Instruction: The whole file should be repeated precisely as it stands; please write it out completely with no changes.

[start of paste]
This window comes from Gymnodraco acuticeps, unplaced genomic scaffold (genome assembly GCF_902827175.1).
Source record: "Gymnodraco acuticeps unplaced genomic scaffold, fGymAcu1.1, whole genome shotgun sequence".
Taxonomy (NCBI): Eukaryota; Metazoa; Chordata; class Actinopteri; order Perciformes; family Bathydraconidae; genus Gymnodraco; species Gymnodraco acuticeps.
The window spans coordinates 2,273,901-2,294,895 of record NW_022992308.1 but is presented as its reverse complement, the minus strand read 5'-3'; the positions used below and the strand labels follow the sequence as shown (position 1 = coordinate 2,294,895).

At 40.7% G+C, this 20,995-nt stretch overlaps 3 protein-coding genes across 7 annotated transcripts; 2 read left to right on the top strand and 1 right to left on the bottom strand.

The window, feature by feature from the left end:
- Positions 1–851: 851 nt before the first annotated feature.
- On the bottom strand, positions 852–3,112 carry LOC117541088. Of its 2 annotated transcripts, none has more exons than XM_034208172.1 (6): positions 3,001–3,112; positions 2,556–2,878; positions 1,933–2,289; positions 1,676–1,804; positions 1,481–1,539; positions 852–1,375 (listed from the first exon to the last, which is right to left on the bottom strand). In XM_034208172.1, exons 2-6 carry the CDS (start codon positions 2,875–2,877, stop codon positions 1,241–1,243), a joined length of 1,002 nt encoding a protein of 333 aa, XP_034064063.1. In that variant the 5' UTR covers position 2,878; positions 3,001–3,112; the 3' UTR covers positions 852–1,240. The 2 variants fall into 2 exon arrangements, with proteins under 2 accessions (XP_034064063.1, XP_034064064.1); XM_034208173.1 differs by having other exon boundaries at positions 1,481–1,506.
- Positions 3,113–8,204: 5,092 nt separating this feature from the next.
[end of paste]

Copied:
This window comes from Gymnodraco acuticeps, unplaced genomic scaffold (genome assembly GCF_902827175.1).
Source record: "Gymnodraco acuticeps unplaced genomic scaffold, fGymAcu1.1, whole genome shotgun sequence".
Taxonomy (NCBI): Eukaryota; Metazoa; Chordata; class Actinopteri; order Perciformes; family Bathydraconidae; genus Gymnodraco; species Gymnodraco acuticeps.
The window spans coordinates 2,273,901-2,294,895 of record NW_022992308.1 but is presented as its reverse complement, the minus strand read 5'-3'; the positions used below and the strand labels follow the sequence as shown (position 1 = coordinate 2,294,895).

At 40.7% G+C, this 20,995-nt stretch overlaps 3 protein-coding genes across 7 annotated transcripts; 2 read left to right on the top strand and 1 right to left on the bottom strand.

The window, feature by feature from the left end:
- Positions 1–851: 851 nt before the first annotated feature.
- On the bottom strand, positions 852–3,112 carry LOC117541088. Of its 2 annotated transcripts, none has more exons than XM_034208172.1 (6): positions 3,001–3,112; positions 2,556–2,878; positions 1,933–2,289; positions 1,676–1,804; positions 1,481–1,539; positions 852–1,375 (listed from the first exon to the last, which is right to left on the bottom strand). In XM_034208172.1, exons 2-6 carry the CDS (start codon positions 2,875–2,877, stop codon positions 1,241–1,243), a joined length of 1,002 nt encoding a protein of 333 aa, XP_034064063.1. In that variant the 5' UTR covers position 2,878; positions 3,001–3,112; the 3' UTR covers positions 852–1,240. The 2 variants fall into 2 exon arrangements, with proteins under 2 accessions (XP_034064063.1, XP_034064064.1); XM_034208173.1 differs by having other exon boundaries at positions 1,481–1,506.
- Positions 3,113–8,204: 5,092 nt separating this feature from the next.